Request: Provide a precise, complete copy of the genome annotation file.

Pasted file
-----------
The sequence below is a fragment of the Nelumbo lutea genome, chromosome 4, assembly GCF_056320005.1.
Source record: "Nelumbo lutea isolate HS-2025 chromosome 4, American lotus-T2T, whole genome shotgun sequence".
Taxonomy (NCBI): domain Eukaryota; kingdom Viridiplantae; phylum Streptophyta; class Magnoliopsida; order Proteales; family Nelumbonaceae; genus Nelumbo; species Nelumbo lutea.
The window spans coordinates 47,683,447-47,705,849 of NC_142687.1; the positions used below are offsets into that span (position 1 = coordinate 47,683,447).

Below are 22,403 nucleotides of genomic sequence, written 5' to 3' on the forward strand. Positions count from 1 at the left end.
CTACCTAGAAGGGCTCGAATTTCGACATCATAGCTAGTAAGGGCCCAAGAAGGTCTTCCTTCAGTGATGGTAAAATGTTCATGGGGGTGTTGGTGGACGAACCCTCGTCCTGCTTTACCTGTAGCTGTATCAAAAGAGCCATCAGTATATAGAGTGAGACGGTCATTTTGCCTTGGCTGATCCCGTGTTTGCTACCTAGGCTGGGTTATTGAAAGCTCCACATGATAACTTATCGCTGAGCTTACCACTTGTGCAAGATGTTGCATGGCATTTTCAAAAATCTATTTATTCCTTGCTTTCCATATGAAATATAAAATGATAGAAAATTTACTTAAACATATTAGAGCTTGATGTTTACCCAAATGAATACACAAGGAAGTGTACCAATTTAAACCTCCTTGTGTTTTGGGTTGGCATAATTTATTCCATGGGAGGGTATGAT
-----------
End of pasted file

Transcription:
The sequence below is a fragment of the Nelumbo lutea genome, chromosome 4, assembly GCF_056320005.1.
Source record: "Nelumbo lutea isolate HS-2025 chromosome 4, American lotus-T2T, whole genome shotgun sequence".
Taxonomy (NCBI): domain Eukaryota; kingdom Viridiplantae; phylum Streptophyta; class Magnoliopsida; order Proteales; family Nelumbonaceae; genus Nelumbo; species Nelumbo lutea.
The window spans coordinates 47,683,447-47,705,849 of NC_142687.1; the positions used below are offsets into that span (position 1 = coordinate 47,683,447).

Below are 22,403 nucleotides of genomic sequence, written 5' to 3' on the forward strand. Positions count from 1 at the left end.
CTACCTAGAAGGGCTCGAATTTCGACATCATAGCTAGTAAGGGCCCAAGAAGGTCTTCCTTCAGTGATGGTAAAATGTTCATGGGGGTGTTGGTGGACGAACCCTCGTCCTGCTTTACCTGTAGCTGTATCAAAAGAGCCATCAGTATATAGAGTGAGACGGTCATTTTGCCTTGGCTGATCCCGTGTTTGCTACCTAGGCTGGGTTATTGAAAGCTCCACATGATAACTTATCGCTGAGCTTACCACTTGTGCAAGATGTTGCATGGCATTTTCAAAAATCTATTTATTCCTTGCTTTCCATATGAAATATAAAATGATAGAAAATTTACTTAAACATATTAGAGCTTGATGTTTACCCAAATGAATACACAAGGAAGTGTACCAATTTAAACCTCCTTGTGTTTTGGGTTGGCATAATTTATTCCATGGGAGGGTATGAT